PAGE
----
Today’s Capitol Commentary carries a piece I wrote on Russia’s recent ban on adoptions by American parents. Read the first portion below and the full article HERE…
Russia Blew Up the Adoption Bridge. Now What?
On one side wait tens of thousands of Russian orphans. I’ve met many of them—big eyes and wounded hearts, with names like Sergei, Sasha and Svetlana.
On the other stand myriad U.S. families, willing to welcome these children as their own. I’ve met many of the families, too—imperfect, of course, yet with ample affection and bedroom space for at least one more young life.
Inter-country adoption, the slender bridge between the two groups, was blown early this year by the Russian government. As part of a diplomatic tit-for-tat, Russian politicians banned adoption of Russian orphans to the U.S.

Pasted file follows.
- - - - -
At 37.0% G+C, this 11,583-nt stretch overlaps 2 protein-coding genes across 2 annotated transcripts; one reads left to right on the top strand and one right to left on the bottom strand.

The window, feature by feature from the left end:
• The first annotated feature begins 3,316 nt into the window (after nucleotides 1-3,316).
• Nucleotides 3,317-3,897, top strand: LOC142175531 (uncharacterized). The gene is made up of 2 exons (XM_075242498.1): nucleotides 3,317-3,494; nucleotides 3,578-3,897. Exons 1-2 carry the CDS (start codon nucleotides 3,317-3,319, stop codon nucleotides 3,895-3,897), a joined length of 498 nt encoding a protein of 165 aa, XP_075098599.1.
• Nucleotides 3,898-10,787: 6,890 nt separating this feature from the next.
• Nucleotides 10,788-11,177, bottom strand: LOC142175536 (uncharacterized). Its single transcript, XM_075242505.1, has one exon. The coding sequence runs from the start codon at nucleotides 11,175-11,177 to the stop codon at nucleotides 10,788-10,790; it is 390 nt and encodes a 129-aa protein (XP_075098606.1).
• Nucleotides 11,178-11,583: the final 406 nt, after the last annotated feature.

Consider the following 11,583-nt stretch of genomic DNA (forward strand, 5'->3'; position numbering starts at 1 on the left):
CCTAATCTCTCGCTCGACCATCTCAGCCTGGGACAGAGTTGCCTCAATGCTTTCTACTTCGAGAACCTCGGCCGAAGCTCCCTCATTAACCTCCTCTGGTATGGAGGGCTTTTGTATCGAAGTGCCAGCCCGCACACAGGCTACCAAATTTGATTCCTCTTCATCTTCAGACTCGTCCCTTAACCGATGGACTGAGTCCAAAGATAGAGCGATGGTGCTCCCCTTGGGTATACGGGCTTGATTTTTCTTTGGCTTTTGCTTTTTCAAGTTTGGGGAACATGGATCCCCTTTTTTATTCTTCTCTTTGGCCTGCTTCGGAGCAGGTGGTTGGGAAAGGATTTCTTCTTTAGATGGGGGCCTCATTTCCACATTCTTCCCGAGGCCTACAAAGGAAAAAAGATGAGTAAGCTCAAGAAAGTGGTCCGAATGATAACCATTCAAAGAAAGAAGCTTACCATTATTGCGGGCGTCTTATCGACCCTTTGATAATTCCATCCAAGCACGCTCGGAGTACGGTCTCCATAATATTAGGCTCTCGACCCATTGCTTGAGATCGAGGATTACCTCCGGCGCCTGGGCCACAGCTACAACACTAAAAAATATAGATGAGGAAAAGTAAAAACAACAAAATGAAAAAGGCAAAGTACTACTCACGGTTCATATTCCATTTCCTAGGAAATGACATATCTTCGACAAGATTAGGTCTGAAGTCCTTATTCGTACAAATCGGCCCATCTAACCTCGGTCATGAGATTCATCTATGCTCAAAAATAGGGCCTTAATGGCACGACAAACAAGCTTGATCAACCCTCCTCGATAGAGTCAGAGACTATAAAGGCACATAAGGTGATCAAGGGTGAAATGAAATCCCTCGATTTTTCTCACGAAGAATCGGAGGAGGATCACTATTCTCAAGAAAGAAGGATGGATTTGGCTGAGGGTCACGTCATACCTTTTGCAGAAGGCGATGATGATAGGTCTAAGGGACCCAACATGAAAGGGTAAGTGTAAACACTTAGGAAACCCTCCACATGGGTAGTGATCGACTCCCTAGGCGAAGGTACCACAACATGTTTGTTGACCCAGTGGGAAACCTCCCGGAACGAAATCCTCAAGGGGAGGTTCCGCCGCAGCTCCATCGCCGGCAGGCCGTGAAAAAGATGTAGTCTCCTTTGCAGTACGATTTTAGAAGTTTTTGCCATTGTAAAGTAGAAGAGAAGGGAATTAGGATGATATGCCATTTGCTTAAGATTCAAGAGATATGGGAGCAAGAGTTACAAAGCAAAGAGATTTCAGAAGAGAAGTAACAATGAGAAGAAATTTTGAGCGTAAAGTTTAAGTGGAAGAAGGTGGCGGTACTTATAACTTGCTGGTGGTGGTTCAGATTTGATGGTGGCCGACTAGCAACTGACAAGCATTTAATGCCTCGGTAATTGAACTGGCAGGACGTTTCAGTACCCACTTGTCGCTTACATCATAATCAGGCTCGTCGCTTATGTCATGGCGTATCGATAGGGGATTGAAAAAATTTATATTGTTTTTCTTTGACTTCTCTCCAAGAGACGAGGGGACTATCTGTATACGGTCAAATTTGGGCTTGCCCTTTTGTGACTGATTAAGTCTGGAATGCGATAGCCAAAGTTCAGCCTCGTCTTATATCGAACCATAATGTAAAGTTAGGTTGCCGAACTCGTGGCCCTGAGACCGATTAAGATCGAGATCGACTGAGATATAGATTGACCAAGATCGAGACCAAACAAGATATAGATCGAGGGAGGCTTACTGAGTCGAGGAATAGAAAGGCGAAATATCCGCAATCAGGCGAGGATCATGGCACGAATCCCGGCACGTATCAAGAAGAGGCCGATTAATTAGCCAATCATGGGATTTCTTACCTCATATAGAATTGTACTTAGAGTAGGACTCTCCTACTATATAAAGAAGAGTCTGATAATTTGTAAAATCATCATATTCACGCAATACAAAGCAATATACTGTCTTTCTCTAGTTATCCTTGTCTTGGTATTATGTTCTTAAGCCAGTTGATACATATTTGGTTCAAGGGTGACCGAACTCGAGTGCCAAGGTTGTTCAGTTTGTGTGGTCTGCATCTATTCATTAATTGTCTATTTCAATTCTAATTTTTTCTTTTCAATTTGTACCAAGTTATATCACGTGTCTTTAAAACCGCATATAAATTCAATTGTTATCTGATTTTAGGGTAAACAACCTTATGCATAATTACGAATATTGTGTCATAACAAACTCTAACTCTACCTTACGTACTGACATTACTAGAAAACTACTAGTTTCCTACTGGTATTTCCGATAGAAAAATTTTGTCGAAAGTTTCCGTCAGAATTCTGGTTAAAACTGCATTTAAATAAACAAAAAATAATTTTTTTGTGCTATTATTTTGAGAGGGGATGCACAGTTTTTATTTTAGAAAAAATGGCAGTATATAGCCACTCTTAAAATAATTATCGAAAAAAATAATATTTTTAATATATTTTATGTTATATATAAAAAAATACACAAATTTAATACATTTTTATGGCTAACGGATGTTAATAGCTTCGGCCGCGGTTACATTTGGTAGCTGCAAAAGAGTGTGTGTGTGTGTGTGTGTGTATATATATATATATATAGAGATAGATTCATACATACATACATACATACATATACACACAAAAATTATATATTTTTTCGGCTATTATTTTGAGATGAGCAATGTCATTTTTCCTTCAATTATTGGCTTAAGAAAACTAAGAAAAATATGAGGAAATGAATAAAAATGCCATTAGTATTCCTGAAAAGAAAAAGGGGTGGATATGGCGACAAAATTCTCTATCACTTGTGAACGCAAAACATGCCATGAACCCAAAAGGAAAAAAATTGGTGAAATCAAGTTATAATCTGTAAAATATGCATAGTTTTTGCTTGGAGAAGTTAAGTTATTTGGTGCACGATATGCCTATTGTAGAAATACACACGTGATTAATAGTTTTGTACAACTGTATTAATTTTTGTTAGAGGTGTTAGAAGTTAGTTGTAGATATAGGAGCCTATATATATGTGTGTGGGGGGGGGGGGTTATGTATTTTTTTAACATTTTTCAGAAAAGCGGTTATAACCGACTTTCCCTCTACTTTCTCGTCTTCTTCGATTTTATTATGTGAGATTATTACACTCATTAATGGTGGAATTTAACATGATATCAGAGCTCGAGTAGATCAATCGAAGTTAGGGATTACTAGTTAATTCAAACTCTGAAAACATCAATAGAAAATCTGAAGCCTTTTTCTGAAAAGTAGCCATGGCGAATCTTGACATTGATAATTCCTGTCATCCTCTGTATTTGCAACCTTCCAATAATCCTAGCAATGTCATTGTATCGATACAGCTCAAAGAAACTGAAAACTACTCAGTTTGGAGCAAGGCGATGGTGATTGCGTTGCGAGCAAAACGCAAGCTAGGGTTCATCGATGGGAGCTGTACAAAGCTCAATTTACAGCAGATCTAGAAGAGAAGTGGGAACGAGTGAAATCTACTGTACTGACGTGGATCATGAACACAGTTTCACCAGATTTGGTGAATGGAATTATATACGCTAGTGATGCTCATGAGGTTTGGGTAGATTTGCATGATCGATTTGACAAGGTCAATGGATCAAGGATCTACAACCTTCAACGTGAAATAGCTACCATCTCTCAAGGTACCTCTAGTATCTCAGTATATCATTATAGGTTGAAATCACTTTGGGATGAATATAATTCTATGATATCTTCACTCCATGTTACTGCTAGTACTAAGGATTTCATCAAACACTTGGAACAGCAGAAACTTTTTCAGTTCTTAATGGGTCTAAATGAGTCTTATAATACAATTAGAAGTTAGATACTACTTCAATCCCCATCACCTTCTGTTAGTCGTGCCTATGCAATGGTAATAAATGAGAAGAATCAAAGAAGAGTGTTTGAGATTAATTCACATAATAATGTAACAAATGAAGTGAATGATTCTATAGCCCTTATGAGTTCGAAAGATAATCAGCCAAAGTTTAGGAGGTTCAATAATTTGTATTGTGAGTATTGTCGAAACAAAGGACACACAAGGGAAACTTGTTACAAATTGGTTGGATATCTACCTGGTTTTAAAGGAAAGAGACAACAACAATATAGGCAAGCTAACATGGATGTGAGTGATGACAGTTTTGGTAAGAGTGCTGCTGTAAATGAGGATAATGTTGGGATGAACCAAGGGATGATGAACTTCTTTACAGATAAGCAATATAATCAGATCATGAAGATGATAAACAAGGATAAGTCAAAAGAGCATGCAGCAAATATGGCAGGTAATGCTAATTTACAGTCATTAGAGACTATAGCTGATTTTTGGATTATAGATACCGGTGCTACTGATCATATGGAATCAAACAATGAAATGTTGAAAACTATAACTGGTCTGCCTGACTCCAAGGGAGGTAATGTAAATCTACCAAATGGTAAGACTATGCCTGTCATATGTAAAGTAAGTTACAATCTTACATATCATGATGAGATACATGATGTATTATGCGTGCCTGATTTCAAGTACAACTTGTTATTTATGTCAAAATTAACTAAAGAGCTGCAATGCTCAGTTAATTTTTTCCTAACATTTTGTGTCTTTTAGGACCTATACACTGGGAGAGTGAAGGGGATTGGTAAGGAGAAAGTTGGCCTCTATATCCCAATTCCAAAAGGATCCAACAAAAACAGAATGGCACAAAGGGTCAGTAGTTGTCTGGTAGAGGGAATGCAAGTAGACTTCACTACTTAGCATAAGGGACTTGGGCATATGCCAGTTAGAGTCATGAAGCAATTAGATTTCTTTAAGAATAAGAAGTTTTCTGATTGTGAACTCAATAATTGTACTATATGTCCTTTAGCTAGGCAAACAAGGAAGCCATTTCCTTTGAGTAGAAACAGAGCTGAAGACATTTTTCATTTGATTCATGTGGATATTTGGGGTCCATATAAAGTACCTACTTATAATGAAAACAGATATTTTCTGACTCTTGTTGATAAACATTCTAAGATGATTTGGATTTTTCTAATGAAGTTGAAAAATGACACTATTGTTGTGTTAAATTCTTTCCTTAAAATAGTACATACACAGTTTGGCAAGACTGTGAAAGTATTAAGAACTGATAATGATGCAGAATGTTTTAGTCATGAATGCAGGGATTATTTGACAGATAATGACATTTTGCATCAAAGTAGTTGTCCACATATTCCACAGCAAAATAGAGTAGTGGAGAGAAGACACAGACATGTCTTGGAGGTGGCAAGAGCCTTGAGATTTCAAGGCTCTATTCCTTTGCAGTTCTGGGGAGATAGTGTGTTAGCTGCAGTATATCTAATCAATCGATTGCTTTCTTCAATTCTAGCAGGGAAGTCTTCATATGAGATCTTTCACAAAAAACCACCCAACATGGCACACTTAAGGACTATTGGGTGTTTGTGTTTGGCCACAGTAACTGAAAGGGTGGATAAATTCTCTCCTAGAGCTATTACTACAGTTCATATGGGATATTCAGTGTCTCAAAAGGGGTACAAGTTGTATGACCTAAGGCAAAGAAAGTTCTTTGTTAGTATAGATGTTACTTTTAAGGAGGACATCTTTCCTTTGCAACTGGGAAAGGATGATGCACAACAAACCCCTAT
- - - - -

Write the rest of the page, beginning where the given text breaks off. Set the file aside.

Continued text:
Indignation is justified, but won’t provide children what they most need. Rather, Americans who care about these orphans have good reason to embrace two seemingly opposite strategies at once.
On the one hand, we must work humbly to restore the delicate bridge of inter-country adoption—not only with Russia, but in many other countries as well. Just as diligently, we must encourage and support churches across Russia and the world in cultivating a culture of adoption.
Both of these priorities spring from a simple reality: Children need families.
Read the full article HERE.